How to recognise it
Damage can be identified by small, neat, round holes or pits approx 2-3mm across appearing in young leaves.
You may also see the 2-3mm long, black or metallic-blue beetles with yellow bands on their wing cases (which eat on the upper surface of the leaf) jump when disturbed.
The adults hibernate overwinter in plant debris, emerging in early spring and moving onto young plants to feed. They can fly up to 1km to reach new sources of food.
Females lay eggs in the soil near plants in May and June. The larvae of the large striped flea beetle then feed on leaves, other species feed on roots, before pupating in the soil. The next generation of adults then emerge from pupation in August to October and feed for a few weeks before hibernating.
Why it’s a problem
The beetle consumes foliage, slowing growth and making the plant look unsightly. Young seedlings may be killed.
Some species also act as vectors, transmitting the radish mosaic virus and the turnip crinkle virus.
The larvae can also cause damage by feeding on roots or mining leaves.
Where you are likely to find it
Often attacks leafy vegetables, radishes, stocks, wallflowers, alyssums and all other members of the brassica family. Some species have also started to attack outdoor fuchsias and other garden plants.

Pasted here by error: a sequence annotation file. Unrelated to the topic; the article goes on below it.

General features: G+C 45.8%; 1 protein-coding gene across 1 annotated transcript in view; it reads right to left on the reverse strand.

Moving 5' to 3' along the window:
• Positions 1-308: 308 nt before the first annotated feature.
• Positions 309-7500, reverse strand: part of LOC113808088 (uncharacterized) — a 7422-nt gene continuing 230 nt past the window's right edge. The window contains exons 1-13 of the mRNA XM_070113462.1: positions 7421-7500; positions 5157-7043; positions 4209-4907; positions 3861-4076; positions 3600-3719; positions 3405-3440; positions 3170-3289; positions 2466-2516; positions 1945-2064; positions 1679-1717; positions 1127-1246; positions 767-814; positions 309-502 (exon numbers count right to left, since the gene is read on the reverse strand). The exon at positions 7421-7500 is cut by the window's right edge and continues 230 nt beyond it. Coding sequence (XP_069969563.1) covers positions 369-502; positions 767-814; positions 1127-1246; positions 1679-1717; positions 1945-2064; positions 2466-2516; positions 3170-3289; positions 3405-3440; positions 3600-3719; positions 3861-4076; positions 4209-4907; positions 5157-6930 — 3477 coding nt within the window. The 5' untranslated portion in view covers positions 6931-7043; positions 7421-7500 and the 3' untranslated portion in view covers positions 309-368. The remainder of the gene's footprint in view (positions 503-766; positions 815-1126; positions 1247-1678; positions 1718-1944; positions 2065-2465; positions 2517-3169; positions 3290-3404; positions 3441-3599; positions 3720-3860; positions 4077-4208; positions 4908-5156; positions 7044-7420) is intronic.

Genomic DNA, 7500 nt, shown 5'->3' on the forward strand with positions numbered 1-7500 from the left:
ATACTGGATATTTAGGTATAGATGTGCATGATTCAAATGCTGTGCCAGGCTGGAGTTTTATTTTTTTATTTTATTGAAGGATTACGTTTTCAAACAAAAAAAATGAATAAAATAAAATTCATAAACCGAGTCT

It is particularly prevalent during warm and dry spells in April and May.
How to deter it
Ensure plants are well watered in dry weather. Take particular care of seedlings to promote rapid growth so they are less vulnerable. Susceptible seedlings can be covered with fleece for the first two weeks of growth to minimise damage.
Clear away plant debris, particularly in autumn, to ensure there is nowhere for them to overwinter.
How to get rid of it
Is it good for anything?!
In breaking down organic matter they are making nutrients available to your plants.
Other useful information
Beetles (Coleoptera) are the largest order of insects, with over 400,000 species identified to date.